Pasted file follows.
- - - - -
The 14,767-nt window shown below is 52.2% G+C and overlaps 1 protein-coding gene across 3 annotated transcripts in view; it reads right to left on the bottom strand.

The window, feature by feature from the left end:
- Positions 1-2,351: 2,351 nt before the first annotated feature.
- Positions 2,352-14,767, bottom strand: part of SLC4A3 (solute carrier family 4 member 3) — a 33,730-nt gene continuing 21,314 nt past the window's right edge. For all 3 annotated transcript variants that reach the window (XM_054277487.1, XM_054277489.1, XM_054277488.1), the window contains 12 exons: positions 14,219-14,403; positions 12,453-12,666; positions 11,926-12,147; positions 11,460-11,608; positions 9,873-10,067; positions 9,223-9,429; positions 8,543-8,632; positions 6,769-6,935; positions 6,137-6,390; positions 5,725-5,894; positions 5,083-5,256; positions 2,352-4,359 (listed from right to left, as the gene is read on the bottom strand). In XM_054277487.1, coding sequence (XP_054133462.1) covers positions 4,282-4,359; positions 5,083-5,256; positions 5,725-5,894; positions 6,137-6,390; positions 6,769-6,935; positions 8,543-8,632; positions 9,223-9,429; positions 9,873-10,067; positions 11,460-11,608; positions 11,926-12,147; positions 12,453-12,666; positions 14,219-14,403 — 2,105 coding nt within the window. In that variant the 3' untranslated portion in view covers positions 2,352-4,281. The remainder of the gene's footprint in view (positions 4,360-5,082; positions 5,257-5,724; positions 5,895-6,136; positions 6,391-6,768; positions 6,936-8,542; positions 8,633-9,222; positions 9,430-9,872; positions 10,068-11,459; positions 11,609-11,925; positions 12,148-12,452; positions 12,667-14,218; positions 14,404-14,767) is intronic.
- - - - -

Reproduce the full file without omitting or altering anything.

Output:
The 14,767-nt window shown below is 52.2% G+C and overlaps 1 protein-coding gene across 3 annotated transcripts in view; it reads right to left on the bottom strand.

The window, feature by feature from the left end:
- Positions 1-2,351: 2,351 nt before the first annotated feature.
- Positions 2,352-14,767, bottom strand: part of SLC4A3 (solute carrier family 4 member 3) — a 33,730-nt gene continuing 21,314 nt past the window's right edge. For all 3 annotated transcript variants that reach the window (XM_054277487.1, XM_054277489.1, XM_054277488.1), the window contains 12 exons: positions 14,219-14,403; positions 12,453-12,666; positions 11,926-12,147; positions 11,460-11,608; positions 9,873-10,067; positions 9,223-9,429; positions 8,543-8,632; positions 6,769-6,935; positions 6,137-6,390; positions 5,725-5,894; positions 5,083-5,256; positions 2,352-4,359 (listed from right to left, as the gene is read on the bottom strand). In XM_054277487.1, coding sequence (XP_054133462.1) covers positions 4,282-4,359; positions 5,083-5,256; positions 5,725-5,894; positions 6,137-6,390; positions 6,769-6,935; positions 8,543-8,632; positions 9,223-9,429; positions 9,873-10,067; positions 11,460-11,608; positions 11,926-12,147; positions 12,453-12,666; positions 14,219-14,403 — 2,105 coding nt within the window. In that variant the 3' untranslated portion in view covers positions 2,352-4,281. The remainder of the gene's footprint in view (positions 4,360-5,082; positions 5,257-5,724; positions 5,895-6,136; positions 6,391-6,768; positions 6,936-8,542; positions 8,633-9,222; positions 9,430-9,872; positions 10,068-11,459; positions 11,609-11,925; positions 12,148-12,452; positions 12,667-14,218; positions 14,404-14,767) is intronic.